Infrastructure protectionNew pipe-inspection technology detects leaks in aging pipes

Published 17 December 2009

An aluminum ball slightly larger than a softball travel through hundreds of miles of water pipes and water mains; equipment inside the ball picks up the hissing sounds of any leaks, and the data are then wirelessly transmitted to a computer; after the pipe is drained, workers push the cart, which resembles a steel bike, through the pipe, and electromagnetic coils attached to a computer on the cart detect the location of the leak

Nearly a year after a broken pipe flooded River Road in Bethesda and stranded motorists, officials from suburban Maryland’s water and sewer authority on Tuesday demonstrated technology designed to detect problems in the largest water mains. The Washington Suburban Sanitary Commission (WSSC) will be relying on a black foam sphere slightly larger than a softball to find the hissing of leaking pipes and a four-wheel cart with electromagnetic equipment to detect which reinforcing steel wires have snapped. “If we’d had this in place several years ago, I’d like to think we could have seen this coming and we wouldn’t have let this happen,” Gary J. Gumm, WSSC’s chief engineer, said at a media event at River Road and Clewerwall Drive, the site of last year’s break.

Washington Post’s Katherine Shaver writes that the WSSC began using the Smart Ball and electromagnetic technology in 2007, but officials highlighted their efforts Tuesday as part of a public relations campaign launched in the fall. The utility is struggling to maintain a network of aging underground pipes. The WSSC, which delivers water and sewer services to 1.8 million people in Montgomery and Prince George’s counties, drew national scrutiny after the 23 December River Road break, when firefighters and police using helicopters and boats rescued nine motorists from a torrent of frigid water.

The WSSC spends most of the winter repairing hundreds of smaller iron pipes that burst when temperatures fluctuate, causing pipes to expand and contract. The larger concrete pipes, such as the 66-inch main that burst along River Road, break far less frequently but cause the most concern because the highly pressurized feeder lines carry so much water.

The River Road break took part of the major commuter route between Potomac and Bethesda and the District out of service for eight days and led to 35 million gallons of drinking water being lost. Montgomery officials, noting that there were no serious injuries or drowning, have credited the quick efforts of rescue workers.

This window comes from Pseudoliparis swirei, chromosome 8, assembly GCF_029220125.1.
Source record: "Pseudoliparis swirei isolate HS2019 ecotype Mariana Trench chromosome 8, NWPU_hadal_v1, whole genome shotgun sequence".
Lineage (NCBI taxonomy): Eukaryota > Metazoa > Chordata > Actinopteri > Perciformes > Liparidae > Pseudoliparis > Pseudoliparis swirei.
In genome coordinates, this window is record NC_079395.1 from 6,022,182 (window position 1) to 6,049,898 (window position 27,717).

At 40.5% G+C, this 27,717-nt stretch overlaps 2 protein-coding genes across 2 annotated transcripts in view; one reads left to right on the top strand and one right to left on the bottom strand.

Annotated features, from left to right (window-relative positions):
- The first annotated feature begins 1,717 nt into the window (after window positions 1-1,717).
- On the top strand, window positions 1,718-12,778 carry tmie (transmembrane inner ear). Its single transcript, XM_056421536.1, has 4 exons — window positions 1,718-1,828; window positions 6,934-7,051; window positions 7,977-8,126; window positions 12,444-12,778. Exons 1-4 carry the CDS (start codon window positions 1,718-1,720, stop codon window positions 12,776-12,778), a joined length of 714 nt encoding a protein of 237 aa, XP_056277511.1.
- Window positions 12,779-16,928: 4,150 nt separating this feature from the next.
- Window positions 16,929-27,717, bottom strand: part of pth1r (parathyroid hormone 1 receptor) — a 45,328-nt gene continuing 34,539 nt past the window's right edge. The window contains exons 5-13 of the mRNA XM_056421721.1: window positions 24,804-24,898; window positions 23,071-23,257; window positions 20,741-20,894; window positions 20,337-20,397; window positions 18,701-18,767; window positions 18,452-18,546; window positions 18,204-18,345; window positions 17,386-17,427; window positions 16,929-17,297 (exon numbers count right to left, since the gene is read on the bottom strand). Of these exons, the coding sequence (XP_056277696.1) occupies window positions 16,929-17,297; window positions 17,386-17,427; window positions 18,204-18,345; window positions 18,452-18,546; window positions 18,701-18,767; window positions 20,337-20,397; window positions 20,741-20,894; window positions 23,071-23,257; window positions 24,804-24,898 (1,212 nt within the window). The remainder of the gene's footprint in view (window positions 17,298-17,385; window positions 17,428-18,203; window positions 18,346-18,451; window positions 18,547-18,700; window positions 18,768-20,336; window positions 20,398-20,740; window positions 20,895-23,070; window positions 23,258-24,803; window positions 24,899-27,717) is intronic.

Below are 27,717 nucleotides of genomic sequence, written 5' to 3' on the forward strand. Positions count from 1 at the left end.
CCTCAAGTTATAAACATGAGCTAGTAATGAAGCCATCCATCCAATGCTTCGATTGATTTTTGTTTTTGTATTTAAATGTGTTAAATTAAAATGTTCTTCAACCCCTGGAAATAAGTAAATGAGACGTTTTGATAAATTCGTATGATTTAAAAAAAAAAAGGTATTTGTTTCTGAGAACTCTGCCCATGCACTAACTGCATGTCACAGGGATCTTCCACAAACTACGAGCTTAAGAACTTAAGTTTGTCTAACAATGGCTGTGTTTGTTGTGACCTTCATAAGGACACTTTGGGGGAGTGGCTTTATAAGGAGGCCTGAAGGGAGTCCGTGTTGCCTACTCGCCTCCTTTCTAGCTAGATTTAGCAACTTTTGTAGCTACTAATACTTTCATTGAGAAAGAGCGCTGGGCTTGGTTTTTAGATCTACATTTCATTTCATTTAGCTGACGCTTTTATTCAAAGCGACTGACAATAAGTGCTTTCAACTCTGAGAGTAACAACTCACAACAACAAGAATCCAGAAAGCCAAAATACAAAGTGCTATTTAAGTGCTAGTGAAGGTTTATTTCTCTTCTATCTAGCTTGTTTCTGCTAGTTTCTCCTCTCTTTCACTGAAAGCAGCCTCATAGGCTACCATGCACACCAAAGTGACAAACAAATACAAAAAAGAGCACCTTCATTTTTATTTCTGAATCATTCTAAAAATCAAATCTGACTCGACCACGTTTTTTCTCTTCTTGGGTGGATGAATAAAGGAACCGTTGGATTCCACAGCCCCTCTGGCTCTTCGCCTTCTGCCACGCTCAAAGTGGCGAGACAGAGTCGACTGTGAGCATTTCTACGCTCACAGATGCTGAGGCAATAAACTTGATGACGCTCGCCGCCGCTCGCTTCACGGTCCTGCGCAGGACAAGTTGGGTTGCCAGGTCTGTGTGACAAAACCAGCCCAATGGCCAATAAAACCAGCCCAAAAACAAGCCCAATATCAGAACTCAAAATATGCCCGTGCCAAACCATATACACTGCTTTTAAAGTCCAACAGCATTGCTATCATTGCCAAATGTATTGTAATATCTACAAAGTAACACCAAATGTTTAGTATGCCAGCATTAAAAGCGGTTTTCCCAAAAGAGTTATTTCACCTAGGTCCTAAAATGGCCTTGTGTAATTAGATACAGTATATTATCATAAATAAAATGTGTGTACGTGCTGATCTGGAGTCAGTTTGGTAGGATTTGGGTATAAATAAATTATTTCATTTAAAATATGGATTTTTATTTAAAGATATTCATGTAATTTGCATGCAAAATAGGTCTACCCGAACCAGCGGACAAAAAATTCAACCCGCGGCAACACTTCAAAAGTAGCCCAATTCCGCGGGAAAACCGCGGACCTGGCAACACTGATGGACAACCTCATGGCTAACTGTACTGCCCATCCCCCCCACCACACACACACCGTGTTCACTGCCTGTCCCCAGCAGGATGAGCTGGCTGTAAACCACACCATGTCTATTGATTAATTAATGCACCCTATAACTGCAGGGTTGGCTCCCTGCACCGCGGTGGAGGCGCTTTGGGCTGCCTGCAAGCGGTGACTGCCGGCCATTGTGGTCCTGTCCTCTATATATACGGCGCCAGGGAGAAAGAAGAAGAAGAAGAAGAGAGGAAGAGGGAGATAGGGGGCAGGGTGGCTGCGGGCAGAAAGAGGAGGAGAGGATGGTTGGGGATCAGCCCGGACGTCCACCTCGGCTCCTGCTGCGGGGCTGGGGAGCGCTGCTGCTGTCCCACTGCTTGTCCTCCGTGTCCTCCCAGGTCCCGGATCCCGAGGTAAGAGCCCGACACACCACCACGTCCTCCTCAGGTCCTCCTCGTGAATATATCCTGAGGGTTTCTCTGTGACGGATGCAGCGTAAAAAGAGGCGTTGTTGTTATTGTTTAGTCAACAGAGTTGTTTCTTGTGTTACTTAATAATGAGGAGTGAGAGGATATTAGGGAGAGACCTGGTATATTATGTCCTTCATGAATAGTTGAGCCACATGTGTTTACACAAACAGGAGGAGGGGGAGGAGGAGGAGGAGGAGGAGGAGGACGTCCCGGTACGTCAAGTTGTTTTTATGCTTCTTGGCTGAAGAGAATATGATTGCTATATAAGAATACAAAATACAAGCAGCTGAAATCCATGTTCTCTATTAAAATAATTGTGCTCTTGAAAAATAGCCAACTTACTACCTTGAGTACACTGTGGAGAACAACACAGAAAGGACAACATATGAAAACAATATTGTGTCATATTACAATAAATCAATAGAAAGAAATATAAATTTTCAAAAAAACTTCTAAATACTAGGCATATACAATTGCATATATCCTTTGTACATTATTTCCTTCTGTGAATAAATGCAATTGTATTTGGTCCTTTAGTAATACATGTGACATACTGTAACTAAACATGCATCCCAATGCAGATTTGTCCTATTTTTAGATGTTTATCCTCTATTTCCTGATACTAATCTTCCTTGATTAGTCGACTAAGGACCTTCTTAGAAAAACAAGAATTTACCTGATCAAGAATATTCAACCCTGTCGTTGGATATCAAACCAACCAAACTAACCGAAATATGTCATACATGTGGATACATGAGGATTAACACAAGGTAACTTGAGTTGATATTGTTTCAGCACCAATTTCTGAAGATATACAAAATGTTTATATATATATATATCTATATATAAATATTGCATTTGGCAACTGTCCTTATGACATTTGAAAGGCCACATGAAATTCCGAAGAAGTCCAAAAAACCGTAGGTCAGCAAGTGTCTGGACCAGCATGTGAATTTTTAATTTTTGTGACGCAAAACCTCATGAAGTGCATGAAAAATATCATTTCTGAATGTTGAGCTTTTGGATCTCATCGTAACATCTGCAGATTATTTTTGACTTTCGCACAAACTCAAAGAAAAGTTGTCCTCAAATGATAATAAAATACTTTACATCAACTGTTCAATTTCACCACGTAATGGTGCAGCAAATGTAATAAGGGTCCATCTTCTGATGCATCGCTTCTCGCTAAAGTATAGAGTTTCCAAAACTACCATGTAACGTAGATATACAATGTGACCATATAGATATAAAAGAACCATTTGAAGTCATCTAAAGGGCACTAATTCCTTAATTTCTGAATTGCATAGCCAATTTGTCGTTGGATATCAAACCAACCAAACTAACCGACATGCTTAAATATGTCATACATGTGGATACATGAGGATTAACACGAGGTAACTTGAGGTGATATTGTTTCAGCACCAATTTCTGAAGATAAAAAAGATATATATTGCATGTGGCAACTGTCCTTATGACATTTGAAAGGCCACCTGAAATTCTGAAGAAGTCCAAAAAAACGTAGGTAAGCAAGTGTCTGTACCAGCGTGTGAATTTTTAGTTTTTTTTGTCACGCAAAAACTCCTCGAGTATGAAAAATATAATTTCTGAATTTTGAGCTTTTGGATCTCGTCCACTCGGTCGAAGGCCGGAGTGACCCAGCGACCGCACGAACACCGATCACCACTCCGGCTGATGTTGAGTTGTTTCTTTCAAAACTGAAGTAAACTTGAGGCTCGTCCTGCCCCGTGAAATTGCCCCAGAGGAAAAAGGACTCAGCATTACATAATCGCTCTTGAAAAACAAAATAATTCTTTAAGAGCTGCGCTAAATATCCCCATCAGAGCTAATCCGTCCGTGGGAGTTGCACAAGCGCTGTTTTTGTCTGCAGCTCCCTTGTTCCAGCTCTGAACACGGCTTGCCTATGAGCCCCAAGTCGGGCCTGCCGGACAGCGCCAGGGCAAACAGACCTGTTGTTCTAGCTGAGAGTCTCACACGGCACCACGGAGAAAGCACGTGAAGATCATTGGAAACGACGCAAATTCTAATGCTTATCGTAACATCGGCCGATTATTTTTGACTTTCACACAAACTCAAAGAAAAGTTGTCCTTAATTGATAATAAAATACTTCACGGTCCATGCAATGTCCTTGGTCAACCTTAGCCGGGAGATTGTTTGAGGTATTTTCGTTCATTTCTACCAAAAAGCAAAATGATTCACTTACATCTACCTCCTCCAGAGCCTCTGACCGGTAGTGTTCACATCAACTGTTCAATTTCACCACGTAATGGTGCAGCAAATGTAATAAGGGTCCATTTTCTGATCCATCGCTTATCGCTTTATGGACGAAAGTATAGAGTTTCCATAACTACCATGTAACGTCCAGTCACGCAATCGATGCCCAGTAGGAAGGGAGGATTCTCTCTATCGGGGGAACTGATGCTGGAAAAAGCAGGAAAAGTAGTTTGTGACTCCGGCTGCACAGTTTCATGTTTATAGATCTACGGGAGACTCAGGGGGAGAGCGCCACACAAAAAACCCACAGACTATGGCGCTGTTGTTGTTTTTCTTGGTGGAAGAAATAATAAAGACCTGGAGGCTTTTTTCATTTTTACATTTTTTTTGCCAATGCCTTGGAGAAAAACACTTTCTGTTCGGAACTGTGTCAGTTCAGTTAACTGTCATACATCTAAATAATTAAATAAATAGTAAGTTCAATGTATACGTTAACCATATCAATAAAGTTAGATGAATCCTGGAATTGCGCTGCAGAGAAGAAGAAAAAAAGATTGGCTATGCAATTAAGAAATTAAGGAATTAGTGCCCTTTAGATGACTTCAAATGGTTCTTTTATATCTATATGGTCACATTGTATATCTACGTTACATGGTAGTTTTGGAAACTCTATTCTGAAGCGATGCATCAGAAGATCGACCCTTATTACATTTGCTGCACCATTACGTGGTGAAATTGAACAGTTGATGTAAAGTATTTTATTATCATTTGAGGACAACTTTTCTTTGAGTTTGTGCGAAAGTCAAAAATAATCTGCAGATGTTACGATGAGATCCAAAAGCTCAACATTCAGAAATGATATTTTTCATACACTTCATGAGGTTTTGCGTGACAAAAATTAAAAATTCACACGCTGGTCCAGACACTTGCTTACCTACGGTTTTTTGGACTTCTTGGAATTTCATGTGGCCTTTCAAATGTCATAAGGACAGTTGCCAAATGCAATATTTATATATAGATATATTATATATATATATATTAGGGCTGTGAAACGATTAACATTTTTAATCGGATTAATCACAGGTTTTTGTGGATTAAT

Shaver writes that in addition to the River Road pipe problems, WSSC officials have said they probably averted a potentially disastrous break by finding a leak in a major pipe near the Capital Beltway in College Park in October 2008. Other breaks of massive pipes in Derwood and Temple Hills in the past two years led to widespread boil-water advisories for residents and businesses. Jerry N. Johnson, the WSSC’s new general manager, said the Smart Ball and electromagnetic technology are part of the utility’s stepped-up efforts to inspect and repair 10.2 miles of the largest concrete mains last fiscal year and another 12.9 miles this fiscal year. Earlier this decade, inspections of such mains dried up for six years when the WSSC had no customer rate increases and lost half of its maintenance staff to buyouts and attrition.

The WSSC plans to have all 77 miles of the largest concrete mains, four feet in diameter and larger, inspected by fiscal year 2013, Johnson said. After fixing the pipes, the utility leaves behind fiber-optic wires that detect the sounds of the reinforcing steel wires as they break, signaling where a pipe is deteriorating.

Asked how concerned he is about the possibility of another massive water-main break, Johnson said, “We’re confident we’ve taken the steps necessary to offer as much confidence as we can offer by inspecting, repairing and replacing sections of pipe that we can.”

The WSSC is now using the Smart Ball and electromagnetic technology to inspect parts of the 7.3-mile River Road pipe. The foam ball, which has what looks like an aluminum tennis ball tucked inside, sinks to the bottom of a pipe and rolls along in the current, said Mark Holley, president of Pure Technologies, a Calgary, Alberta, Canada-based company with offices in Columbia, Maryland, which provides it. Equipment inside the aluminum ball picks up the hissing sounds of any leaks, and the data are then downloaded to a computer, Holley said.

After the pipe is drained, Holley said, workers push the cart, which resembles a steel bike, through the pipe. Electromagnetic coils attached to a computer on the cart detect which of the hundreds of steel wires that reinforce the concrete have snapped, giving the utility a general idea of the pipe’s condition.